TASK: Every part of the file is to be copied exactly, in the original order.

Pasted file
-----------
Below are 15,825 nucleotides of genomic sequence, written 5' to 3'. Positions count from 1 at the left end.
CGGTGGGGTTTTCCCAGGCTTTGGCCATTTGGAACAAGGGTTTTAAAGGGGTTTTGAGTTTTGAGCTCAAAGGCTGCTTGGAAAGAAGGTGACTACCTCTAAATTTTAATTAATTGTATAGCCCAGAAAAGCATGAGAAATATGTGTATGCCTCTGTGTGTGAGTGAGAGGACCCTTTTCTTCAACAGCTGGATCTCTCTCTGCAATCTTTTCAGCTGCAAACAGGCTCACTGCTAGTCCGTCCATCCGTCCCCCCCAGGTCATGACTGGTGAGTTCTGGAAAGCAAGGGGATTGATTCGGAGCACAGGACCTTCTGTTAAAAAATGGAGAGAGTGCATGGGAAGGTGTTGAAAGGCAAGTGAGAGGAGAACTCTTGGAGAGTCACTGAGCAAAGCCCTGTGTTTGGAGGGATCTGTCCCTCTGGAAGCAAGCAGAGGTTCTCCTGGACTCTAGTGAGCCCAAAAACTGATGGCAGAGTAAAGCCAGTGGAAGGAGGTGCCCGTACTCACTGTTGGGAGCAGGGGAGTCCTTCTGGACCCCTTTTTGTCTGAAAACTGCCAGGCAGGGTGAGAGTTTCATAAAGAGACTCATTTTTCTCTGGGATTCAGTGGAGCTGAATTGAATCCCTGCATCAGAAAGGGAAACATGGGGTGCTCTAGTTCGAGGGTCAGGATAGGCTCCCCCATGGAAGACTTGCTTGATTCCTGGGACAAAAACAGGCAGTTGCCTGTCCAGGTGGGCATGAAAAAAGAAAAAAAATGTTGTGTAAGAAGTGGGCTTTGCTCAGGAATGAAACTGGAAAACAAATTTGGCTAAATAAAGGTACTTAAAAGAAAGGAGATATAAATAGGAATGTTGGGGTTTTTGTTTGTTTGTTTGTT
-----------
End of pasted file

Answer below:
Below are 15,825 nucleotides of genomic sequence, written 5' to 3'. Positions count from 1 at the left end.
CGGTGGGGTTTTCCCAGGCTTTGGCCATTTGGAACAAGGGTTTTAAAGGGGTTTTGAGTTTTGAGCTCAAAGGCTGCTTGGAAAGAAGGTGACTACCTCTAAATTTTAATTAATTGTATAGCCCAGAAAAGCATGAGAAATATGTGTATGCCTCTGTGTGTGAGTGAGAGGACCCTTTTCTTCAACAGCTGGATCTCTCTCTGCAATCTTTTCAGCTGCAAACAGGCTCACTGCTAGTCCGTCCATCCGTCCCCCCCAGGTCATGACTGGTGAGTTCTGGAAAGCAAGGGGATTGATTCGGAGCACAGGACCTTCTGTTAAAAAATGGAGAGAGTGCATGGGAAGGTGTTGAAAGGCAAGTGAGAGGAGAACTCTTGGAGAGTCACTGAGCAAAGCCCTGTGTTTGGAGGGATCTGTCCCTCTGGAAGCAAGCAGAGGTTCTCCTGGACTCTAGTGAGCCCAAAAACTGATGGCAGAGTAAAGCCAGTGGAAGGAGGTGCCCGTACTCACTGTTGGGAGCAGGGGAGTCCTTCTGGACCCCTTTTTGTCTGAAAACTGCCAGGCAGGGTGAGAGTTTCATAAAGAGACTCATTTTTCTCTGGGATTCAGTGGAGCTGAATTGAATCCCTGCATCAGAAAGGGAAACATGGGGTGCTCTAGTTCGAGGGTCAGGATAGGCTCCCCCATGGAAGACTTGCTTGATTCCTGGGACAAAAACAGGCAGTTGCCTGTCCAGGTGGGCATGAAAAAAGAAAAAAAATGTTGTGTAAGAAGTGGGCTTTGCTCAGGAATGAAACTGGAAAACAAATTTGGCTAAATAAAGGTACTTAAAAGAAAGGAGATATAAATAGGAATGTTGGGGTTTTTGTTTGTTTGTTTGTT